Many of the UK's leading experts on safeguarding in nursing will be at RCNi's free event for nurses in Liverpool this November, including:
Sally Shearer OBE, Child Safeguarding Practice Review Panel member for the Department for Education
Philip Winterbottom, Head of Safeguarding at Cygnet and an Honorary Fellow at Buckinghamshire New University’s Institute for Health and Social Care
Daljit Athwal, Chief Nursing and Midwifery Officer for Birmingham Women’s and Children’s NHS Trust
Professor Lucy Bray, Professor in Child Health Literacy, Nursing and Midwifery at Edge Hill University
Dr Trainor, who is Associate Professor in Mental Health Nursing at the University of Salford, and former member of the NICE Self Harm Guideline Development Committee
Safeguarding Review Panel Data
Sally Shearer OBE, Child Safeguarding Practice Review Panel member for the Department for Education, is leading a session entitled 'Raising awareness of the realities of safeguarding incidents seen by the national Panel to improve safeguarding practice at the front line'. This will draw upon Safeguarding Review Panel data to demonstrate how nursing staff in all roles can improve safeguarding practice.
Sally’s presentation will explore:
The role of the national Child Safeguarding Practice Review Panel in the oversight of child protection in England
What Panel data tells us about trends in serious safeguarding
Six key themes to make a difference
Key messages for frontline nurses from the national review into children and young people with disabilities and complex health needs in residential settings
The complexities and sensitivities surrounding safeguarding, and balancing safeguarding interventions with patients’ rights, will also be a core theme.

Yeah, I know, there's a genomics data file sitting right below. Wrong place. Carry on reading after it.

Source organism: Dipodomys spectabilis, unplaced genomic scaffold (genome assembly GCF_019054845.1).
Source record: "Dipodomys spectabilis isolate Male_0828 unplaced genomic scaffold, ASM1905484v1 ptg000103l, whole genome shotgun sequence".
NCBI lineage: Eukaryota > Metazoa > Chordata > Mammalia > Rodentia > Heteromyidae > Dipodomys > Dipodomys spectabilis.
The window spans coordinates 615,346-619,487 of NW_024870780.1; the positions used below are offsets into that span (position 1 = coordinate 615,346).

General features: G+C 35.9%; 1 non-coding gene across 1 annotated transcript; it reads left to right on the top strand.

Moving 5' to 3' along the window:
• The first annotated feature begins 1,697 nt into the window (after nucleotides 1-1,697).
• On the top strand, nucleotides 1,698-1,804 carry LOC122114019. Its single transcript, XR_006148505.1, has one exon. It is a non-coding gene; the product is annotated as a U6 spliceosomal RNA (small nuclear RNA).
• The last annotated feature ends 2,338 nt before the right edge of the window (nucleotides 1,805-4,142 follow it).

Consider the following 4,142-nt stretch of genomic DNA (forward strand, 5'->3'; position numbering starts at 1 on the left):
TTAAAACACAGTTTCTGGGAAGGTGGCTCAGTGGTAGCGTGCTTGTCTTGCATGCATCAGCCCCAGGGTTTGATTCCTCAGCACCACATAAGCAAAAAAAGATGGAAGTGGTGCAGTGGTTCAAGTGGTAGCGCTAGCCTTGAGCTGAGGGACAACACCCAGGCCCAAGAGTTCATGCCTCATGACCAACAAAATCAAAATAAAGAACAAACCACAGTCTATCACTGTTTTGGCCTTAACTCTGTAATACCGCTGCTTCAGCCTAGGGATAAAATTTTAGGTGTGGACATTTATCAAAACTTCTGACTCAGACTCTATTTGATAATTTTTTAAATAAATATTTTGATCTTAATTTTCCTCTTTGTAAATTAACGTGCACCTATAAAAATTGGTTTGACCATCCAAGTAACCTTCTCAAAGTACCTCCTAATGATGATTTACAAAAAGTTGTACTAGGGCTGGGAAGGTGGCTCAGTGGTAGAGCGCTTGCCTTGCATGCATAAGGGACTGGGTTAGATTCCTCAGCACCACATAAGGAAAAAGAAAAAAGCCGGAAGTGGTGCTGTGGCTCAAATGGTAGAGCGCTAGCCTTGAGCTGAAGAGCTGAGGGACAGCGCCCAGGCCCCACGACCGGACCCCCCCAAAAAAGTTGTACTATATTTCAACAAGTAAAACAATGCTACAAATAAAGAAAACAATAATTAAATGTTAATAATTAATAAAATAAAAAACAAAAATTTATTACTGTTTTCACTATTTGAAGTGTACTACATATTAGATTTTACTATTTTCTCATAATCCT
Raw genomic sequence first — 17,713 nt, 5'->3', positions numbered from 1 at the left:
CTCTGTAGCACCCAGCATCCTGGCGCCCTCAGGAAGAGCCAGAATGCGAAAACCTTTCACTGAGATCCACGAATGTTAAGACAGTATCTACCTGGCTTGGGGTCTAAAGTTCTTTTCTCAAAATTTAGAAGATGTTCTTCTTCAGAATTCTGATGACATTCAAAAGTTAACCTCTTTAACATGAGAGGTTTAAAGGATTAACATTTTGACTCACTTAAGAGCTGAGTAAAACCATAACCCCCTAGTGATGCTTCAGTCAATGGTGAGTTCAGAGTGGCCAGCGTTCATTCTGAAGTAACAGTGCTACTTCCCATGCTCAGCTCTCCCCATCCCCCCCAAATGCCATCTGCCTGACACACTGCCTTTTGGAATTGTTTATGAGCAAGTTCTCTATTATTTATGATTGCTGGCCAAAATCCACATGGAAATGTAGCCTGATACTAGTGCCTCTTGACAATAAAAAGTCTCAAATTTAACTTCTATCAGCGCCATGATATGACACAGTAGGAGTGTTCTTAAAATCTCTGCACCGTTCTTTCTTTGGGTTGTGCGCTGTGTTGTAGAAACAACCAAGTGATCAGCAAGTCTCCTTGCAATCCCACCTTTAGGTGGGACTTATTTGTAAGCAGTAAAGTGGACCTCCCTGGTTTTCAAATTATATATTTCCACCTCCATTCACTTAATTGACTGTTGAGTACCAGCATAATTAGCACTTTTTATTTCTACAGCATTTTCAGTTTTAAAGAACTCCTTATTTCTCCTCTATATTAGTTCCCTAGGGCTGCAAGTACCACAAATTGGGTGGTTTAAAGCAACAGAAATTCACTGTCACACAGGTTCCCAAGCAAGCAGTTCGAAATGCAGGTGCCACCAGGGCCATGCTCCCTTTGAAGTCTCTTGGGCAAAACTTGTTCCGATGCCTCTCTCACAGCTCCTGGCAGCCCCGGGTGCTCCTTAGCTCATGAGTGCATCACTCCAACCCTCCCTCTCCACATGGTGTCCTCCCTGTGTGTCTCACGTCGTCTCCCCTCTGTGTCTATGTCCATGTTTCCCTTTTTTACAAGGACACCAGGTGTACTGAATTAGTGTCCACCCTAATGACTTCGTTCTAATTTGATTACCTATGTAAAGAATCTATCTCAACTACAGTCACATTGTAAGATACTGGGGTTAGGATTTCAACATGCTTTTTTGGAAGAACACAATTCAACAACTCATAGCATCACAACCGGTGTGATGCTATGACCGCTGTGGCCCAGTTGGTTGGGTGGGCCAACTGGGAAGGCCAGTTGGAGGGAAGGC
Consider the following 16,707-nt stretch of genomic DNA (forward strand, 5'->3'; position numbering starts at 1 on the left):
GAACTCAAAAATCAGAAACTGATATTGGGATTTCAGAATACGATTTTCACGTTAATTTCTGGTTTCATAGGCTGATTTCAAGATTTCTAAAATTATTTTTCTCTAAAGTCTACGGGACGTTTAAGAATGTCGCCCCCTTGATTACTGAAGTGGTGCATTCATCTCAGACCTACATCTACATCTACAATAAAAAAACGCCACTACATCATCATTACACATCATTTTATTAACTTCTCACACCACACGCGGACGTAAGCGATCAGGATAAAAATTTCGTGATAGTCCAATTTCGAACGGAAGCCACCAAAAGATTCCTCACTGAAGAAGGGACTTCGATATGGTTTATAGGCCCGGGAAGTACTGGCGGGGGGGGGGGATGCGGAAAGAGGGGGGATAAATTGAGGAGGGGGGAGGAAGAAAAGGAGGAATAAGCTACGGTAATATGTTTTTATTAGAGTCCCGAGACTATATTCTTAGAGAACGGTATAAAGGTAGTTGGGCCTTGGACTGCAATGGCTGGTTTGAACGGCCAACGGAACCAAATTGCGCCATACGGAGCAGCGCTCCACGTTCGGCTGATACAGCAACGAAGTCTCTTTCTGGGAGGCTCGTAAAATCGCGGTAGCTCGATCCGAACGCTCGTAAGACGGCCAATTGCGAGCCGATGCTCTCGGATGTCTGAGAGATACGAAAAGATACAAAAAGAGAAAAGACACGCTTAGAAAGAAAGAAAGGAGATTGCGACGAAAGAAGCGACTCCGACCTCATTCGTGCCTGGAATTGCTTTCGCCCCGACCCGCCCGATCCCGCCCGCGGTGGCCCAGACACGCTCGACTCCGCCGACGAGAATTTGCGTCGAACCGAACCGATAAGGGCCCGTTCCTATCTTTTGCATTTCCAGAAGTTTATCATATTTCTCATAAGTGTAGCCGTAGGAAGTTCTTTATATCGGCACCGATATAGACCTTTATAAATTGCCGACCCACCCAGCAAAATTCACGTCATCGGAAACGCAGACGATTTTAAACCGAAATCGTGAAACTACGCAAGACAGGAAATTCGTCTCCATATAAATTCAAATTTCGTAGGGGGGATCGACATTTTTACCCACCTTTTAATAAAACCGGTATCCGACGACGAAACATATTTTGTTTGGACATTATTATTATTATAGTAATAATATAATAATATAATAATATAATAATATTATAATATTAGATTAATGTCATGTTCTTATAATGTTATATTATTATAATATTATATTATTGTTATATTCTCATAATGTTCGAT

Safeguarding in mental health services: balancing risk, rights and responsibilities
Mental health nurse, Philip Winterbottom, Head of Safeguarding at Cygnet and an Honorary Fellow at Buckinghamshire New University’s Institute for Health and Social Care, will be presenting a session entitled, 'Safeguarding in mental health services: balancing risk, rights and responsibilities' which will consider how safeguarding within mental health services creates a unique challenge.
One area Philip will focus on is the relationship between providing the least restrictive services, and the promotion of service-user recovery through positive risk taking, and the need to ensure appropriate safeguarding measures are in place.
He’ll also be posing the challenging question “Does system architecture and expectations mean there will always be ‘failures to protect’?”.
This will be complemented by a talk from Daljit Athwal, Chief Nursing and Midwifery Officer for Birmingham Women’s and Children’s NHS Trust, entitled 'Leading safeguarding: championing a no-blame culture from board level to the front line'.
Children and young peoples' patients' rights
The issue of patient rights will form the basis of another session: 'Children having tests, treatments and examinations: what does good practice look like?' Led by Professor Lucy Bray, Professor in Child Health Literacy, Nursing and Midwifery at Edge Hill University, this presentation will examine how children and young people can be supported before, during and after a procedure to prioritise their rights, and reduce their short and long-term risk of anxiety, distress, and harm.
Professor Bray has said her talk will also include “a critical consideration of the use of holding and restraint during procedures” and highlight “international work being undertaken to develop the iSupport rights-based standards for children undergoing clinical procedures.”
Protecting children and young people will also be central to Dr Gemma Trainor’s talk entitled 'Assessing, managing and preventing recurrence of self-harm in children and young people'. Dr Trainor, who is Associate Professor in Mental Health Nursing at the University of Salford, and former member of the NICE Self Harm Guideline Development Committee, will use this session to look at some of the key recommendations in NICE’s ‘Self-harm: assessment, management and preventing recurrence’ guidance which was published last year.